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Precision farming benefits sugarcane growers

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Precision farming has worked wonders in sugarcane fields in and around irrigated belts of Aranthangi in Pudukottai district.

Sugarcane growers who reaped harvest of sugarcane at the demonstration plots in Erukkalakottai village on the occasion of the 'Field Day' on Thursday realised the benefits of this subsidy-based scheme in terms of higher yield, better quality in produce and less cultivation cost besides profitability through more attractive returns.

The harvest per hectare has shot up from 150 tonnes, which was obtained using  conventional methods, to 225 tonnes now by employing the precision farming technique. The cost of cultivation has also registered a drastic cut by at least Rs. 20,000 per hectare. Further, the profit per hectare has increased from Rs. 50,000 to Rs. 1.25 lakh.

The Agriculture Department, under the National Agriculture Development Programme, had floated during 2008-09, a special cluster of demonstration plots on 20 hectares with 20 farmers. Each farmer raised the crop on one hectare. “This is the first cluster under the precision farming technique in sugarcane cultivation in Aranthangi”, said R. M Sivakumar, assistant director of Agriculture.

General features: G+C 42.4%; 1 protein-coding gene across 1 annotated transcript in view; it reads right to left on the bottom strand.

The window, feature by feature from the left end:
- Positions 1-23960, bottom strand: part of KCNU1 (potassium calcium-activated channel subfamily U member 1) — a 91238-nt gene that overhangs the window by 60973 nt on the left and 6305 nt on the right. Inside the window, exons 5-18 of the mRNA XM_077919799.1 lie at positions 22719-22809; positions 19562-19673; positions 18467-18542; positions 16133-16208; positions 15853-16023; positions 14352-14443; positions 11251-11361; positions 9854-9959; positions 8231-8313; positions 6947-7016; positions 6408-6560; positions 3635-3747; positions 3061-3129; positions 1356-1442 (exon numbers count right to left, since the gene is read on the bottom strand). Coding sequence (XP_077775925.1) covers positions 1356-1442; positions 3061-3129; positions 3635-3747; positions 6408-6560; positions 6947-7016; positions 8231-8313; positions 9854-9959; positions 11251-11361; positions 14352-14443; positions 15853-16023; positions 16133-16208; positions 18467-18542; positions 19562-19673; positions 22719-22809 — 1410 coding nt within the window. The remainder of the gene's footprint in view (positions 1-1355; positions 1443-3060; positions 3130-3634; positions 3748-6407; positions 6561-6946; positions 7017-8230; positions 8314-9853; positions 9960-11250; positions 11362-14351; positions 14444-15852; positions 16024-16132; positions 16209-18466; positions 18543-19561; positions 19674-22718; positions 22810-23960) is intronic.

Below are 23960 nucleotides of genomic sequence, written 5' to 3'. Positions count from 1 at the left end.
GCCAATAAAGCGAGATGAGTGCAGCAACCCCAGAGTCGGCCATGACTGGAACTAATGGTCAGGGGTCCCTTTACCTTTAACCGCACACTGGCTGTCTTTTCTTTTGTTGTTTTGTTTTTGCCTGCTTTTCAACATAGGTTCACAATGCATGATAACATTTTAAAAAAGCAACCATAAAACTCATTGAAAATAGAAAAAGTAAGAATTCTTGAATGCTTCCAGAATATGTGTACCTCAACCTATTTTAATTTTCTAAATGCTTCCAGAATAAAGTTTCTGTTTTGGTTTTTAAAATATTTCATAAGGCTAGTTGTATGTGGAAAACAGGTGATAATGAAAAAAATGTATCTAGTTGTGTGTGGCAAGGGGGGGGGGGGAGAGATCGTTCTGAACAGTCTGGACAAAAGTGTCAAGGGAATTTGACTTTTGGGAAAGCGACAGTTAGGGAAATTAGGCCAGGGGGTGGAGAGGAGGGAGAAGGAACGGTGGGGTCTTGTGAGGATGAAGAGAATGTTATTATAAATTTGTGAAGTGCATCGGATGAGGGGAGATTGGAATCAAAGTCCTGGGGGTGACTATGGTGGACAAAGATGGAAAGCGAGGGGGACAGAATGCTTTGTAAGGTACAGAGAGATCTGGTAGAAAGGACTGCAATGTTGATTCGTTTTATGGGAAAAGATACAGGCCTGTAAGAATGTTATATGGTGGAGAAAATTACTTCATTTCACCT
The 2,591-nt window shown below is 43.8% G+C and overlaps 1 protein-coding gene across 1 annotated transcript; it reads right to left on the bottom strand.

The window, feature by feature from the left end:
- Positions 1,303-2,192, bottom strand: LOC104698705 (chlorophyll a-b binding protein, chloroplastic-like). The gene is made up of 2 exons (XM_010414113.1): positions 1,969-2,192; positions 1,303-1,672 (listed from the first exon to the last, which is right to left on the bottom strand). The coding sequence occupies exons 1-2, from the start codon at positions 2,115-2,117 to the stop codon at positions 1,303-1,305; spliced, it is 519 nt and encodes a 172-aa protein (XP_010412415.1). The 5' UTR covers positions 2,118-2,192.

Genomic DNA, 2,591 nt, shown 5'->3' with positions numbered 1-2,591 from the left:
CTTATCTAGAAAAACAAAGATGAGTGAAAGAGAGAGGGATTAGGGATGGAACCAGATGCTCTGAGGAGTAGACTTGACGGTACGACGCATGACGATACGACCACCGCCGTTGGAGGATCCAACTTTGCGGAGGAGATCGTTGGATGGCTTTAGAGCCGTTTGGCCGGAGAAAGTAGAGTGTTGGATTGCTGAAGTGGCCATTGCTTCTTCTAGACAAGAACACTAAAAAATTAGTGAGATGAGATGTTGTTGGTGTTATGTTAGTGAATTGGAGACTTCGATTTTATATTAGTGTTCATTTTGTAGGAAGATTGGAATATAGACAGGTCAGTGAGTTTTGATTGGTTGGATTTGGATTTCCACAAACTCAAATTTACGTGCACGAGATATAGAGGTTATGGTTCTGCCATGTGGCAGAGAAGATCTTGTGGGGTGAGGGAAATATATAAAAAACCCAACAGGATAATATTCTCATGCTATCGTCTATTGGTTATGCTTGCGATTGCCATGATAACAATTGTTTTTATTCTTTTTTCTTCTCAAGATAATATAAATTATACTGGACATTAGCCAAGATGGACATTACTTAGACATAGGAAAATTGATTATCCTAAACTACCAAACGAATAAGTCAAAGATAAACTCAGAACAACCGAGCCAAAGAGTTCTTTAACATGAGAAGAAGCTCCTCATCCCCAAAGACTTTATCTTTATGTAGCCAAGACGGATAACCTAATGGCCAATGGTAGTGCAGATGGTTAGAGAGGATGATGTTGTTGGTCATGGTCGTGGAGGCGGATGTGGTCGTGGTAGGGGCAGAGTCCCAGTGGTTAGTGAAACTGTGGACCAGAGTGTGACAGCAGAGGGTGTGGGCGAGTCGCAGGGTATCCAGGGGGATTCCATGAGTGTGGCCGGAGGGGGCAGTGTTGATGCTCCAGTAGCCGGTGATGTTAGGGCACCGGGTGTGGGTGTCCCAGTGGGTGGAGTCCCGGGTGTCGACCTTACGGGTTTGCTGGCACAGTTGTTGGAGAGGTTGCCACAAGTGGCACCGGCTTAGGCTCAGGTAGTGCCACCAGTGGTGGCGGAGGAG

C. V. Meiyyanathan, Aranthangi Panchayat Union chairman, who inaugurated the harvest of cane, said the cluster called the  ‘Avananthankottai Cluster of Sugarcane growers' had farmers identified from  Avanathankottai, Poovatrakudi; Panankulam and Erukkalakottai villages. Each farmer got a subsidy worth about Rs. 65,000 per hectare for raising the CO-86032 variety.

The subsidy component included  water-soluble fertilizer worth Rs.20,000; besides Rs. 40,000 towards the purchase of fertilizer tank. Pointing out that the Centre had released a subsidy of Rs. 13 lakh for the Cluster, he appealed to the sugarcane growers to ensure the sustainability of the programme.

R. Niraivu Anna, president of the Cluster, said the farmers took to precision farming after an exposure visit-cum-training in Madurai, where it had proved its success. The precision technique was less labour-intensive in terms of crop protection techniques, he said.

K. S. Senthilkumar, senior manager, EID Parry (India), said the sugar factoryencouraged precision farming in sugarcane. A special subsidy of Rs. 6,000 a hectare was being released to cane-growers. He explained that uniform supply of fertilizer to the sugarcane and efficient nutrient management had gone a long way in avoiding wastage of fertilizer and water. The sugar factory had started its special crushing season on July 31.